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Business Advice

Helping restaurants save time on slicing and dicing

A new breed of companies has emerged to help food and beverage operators who cannot find enough workers to do work, from cleaning dishes to serving customers
The Straits Times - February 25, 2013
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Helping restaurants save time on slicing and dicing Project Kitchenomics founder Mr Lee inspecting pre-cut cabbage to make sure it is ready for sale and delivery. -- ST PHOTO: RAJ NADARAJAN

VEGETABLE supplier Desmond Lee, 40, saw pre-cut vegetables lining shelves in supermarkets in Holland during a trip there in 2010 and an idea sprang to mind.

"Why not cut and wash vegetables for restaurants?" wondered the father of three. "I knew of the labour shortage and thought it was a good time."

"Rents were going up. Restaurants might want more seating capacity instead of having a huge kitchen," added Mr Lee. He went around scouting for machinery.

He set up Project Kitchenomics in 2011, rented a factory site in Admiralty and invested $2 million in 10 machines from Holland, Germany and Taiwan.

The money came from profits from his vegetable supply company as well as a grant from Spring Singapore under a scheme which encourages the development of technology innovation. These machines wash, dry and package vegetables. There are dedicated gadgets for dicing and shredding too.

"It's difficult for us to get workers too but fewer workers are needed to man machines compared to the restaurants to get the same output. One person can manage two machines," he said.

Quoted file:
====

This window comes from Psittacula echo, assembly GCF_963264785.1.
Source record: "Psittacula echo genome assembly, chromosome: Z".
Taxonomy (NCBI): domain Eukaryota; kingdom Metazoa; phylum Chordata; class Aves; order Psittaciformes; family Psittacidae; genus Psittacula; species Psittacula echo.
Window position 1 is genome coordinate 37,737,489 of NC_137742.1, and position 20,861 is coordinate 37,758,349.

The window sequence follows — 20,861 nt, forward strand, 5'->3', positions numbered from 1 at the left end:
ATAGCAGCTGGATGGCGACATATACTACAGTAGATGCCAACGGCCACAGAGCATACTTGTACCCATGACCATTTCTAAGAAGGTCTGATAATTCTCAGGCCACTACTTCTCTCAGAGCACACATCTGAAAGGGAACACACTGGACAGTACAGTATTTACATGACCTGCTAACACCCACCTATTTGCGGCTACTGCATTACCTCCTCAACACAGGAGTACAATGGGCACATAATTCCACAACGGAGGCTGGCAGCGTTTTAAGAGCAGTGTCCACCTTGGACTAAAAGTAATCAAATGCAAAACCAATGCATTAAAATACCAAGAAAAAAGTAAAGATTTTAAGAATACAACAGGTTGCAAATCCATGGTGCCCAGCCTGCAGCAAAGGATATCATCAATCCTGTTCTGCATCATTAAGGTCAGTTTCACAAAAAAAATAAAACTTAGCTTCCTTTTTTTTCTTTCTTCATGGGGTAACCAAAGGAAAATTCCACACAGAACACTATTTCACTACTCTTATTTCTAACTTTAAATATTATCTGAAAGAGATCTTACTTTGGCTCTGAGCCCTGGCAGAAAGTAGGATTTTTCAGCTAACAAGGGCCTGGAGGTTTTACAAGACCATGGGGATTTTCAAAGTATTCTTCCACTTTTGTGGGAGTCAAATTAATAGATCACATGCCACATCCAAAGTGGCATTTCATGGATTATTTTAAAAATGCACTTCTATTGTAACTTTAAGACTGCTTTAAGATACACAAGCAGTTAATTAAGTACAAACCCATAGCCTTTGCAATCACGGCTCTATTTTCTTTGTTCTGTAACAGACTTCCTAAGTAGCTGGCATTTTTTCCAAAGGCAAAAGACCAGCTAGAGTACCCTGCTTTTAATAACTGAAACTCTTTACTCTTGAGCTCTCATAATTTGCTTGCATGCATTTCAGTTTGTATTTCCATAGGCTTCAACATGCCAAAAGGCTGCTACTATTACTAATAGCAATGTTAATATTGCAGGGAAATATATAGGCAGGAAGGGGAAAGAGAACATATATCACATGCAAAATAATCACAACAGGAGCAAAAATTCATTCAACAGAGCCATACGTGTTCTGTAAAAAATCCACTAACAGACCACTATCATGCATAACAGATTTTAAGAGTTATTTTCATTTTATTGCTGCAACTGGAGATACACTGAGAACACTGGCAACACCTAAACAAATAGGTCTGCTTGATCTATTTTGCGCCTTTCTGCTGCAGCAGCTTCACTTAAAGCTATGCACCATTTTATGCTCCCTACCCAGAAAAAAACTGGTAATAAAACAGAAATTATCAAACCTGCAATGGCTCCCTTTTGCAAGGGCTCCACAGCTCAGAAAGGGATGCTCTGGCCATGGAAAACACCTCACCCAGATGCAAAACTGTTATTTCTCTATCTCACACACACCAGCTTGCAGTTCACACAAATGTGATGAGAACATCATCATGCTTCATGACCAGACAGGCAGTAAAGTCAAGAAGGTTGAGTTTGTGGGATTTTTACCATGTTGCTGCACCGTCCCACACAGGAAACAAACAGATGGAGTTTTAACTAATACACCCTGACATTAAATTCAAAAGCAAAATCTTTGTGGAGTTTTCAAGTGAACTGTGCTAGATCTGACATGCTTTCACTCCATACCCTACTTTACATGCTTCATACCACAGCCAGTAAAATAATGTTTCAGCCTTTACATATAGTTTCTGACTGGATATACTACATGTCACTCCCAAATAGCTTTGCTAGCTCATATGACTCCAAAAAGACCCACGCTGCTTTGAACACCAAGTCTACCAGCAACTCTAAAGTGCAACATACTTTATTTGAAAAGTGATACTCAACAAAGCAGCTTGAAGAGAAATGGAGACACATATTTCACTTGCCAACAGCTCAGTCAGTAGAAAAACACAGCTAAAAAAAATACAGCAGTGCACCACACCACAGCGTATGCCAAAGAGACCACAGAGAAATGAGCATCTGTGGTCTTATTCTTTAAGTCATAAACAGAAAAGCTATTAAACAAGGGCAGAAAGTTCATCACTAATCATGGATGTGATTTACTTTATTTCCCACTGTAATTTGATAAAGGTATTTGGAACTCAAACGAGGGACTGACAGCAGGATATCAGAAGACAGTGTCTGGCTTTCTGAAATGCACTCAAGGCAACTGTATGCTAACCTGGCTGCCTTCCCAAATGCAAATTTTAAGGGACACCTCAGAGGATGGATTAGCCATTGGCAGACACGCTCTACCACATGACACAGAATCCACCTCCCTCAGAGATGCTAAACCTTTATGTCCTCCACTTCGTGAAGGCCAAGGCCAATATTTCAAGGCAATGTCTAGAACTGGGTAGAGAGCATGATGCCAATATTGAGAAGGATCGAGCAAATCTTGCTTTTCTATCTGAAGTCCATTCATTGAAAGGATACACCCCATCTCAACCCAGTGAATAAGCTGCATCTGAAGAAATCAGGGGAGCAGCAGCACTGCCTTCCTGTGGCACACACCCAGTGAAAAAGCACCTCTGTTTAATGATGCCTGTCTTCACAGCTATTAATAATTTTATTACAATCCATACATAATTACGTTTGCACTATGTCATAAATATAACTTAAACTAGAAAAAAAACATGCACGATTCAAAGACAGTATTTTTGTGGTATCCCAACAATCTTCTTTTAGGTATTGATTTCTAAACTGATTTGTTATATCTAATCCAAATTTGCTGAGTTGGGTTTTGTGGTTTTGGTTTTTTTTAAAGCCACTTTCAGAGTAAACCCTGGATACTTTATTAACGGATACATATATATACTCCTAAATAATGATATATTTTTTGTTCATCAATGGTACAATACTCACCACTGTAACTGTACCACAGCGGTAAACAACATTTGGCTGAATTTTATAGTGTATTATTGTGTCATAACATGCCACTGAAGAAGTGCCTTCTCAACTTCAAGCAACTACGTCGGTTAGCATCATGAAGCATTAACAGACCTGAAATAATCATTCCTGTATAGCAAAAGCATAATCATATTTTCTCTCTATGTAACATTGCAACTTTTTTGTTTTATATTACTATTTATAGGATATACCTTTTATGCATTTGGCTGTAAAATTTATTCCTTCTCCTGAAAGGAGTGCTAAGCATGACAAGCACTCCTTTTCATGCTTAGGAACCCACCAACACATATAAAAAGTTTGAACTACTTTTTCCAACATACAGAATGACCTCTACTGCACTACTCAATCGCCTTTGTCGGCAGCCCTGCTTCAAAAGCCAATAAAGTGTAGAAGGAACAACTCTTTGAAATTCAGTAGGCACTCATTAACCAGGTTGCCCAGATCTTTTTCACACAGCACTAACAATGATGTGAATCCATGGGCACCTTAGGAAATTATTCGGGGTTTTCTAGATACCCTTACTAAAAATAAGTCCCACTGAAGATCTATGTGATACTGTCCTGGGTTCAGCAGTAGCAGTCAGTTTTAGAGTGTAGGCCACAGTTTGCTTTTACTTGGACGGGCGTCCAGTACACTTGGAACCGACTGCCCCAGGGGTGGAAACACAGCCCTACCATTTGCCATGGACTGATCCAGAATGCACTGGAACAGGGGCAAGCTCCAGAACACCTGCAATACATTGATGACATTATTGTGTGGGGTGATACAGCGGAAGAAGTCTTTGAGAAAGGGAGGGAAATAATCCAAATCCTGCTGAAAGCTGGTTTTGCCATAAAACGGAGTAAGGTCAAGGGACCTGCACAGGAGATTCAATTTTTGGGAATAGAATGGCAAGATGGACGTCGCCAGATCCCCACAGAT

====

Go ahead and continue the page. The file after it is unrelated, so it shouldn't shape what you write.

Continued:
The initial difficulty, said the Ngee Ann Polytechnic diploma holder, was in selling the idea to restaurant owners. A 1kg bag of diced carrots is about double the price of the same weight of the unprocessed vegetable.

"The price was a hurdle. Businesses kept comparing our prices with the price of raw carrots," he said. "We were losing money but we knew we just needed customers to warm up to the idea."

His first client, an airline services company which inked a deal to buy diced and sliced potatoes, came in late 2011. Project Kitchenomics now has 250 customers, including Salad Stop! and Nando's, said Mr Lee, whose first job out of school was as a financial analyst in a commodities market.

Sick of looking at stocks for soya beans and coffee, he left after about three years to join the boom - a period in the late 1990s that was marked by the surge of Internet-based firms.

He opened an online vegetable grocery store in 2000. It was successful but business waned after a few years when supermarkets here ventured online too. That was when he branched out to supply vegetables to restaurants.

Setting up Project Kitchenomics to sell pre-cut, pre- washed and pre-packed vegetables, he said, seemed to be the next logical step. He now has a turnover of about $100,000 a month. His bestsellers: pre-cut and pre-washed onions, potatoes and carrots. "People don't like to peel those. It's time-consuming and doesn't really add that much value to a finished product," said Mr Lee. He expects a 20 per cent jump in clients in the next six months.


Businesses excited about growth prospects